October 22, 2012
An extract from the preface:
The texts for the transcriptions are selected from the works of well-known German authors. The phonetic system used for the transcriptions is that of the International Phonetic Association …. The pronunciation indicated throughout the greater part of the book is, with the exception of a few minor details, that of the German stage, which may be regarded as Standard German Pronunciation. Thus it is not the pronunciation of a particular province or part of the Empire, but that which has been fixed as the ideal by the managers of the famous theatres, with the assistance of the most distinguished philologists. The pronunciation of well-educated Germans in general approximates to this standard.
Three different styles of pronunciation are represented. Part I illustrates the pronunciation suitable for ordinary reading aloud or the careful style of conversation. It is the style recommended for the use of foreigners. … Part II illustrates the pronunciation used in conversation as it results naturally from the style represented in Part I (b), when the rapidity of speech is increased. … Part III illustrates the elevated and oratorical style commonly used on the stage in serious drama. It is the pronunciation suitable for recitation or reading in public.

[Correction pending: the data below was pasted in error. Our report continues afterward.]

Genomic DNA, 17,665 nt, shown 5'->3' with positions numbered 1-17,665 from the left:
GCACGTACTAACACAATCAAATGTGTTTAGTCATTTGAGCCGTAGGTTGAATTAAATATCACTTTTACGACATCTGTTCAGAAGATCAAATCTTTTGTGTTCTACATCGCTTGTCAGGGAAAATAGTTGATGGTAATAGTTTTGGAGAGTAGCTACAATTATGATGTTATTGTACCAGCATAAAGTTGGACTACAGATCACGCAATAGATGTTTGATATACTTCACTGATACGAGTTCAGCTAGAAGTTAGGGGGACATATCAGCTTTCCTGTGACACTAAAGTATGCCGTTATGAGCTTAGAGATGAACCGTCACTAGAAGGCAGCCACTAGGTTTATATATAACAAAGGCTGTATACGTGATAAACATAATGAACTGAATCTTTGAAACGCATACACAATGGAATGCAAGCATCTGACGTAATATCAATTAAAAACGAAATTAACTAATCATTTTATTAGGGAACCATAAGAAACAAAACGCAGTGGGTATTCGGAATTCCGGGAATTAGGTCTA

The book has some 100 pages of text in the IPA script, followed by a 50-pages-long index of the words used (with their meanings in English).
The author recommends the following book for comparison:
Ernst A. Meyer, Deutsche Gespräche: Mit phonetischer Einleitung und Umschrift
This book is part of the series:
The London Phonetic Readers, edited by Daniel Jones.
The books in the series are:
A German Phonetic Reader. By A. Egan
An Italian Phonetic Reader. By A. Camilli
A Cantonese Phonetic Reader. By D. Jones and Kwing Tong Woo.
A French Phonetic Reader. By Daniel Jones.
A Panjabi Phonetic Reader. By T. Grahame Bailey.
“International Phonetic Symbols are used in all the above Readers. ”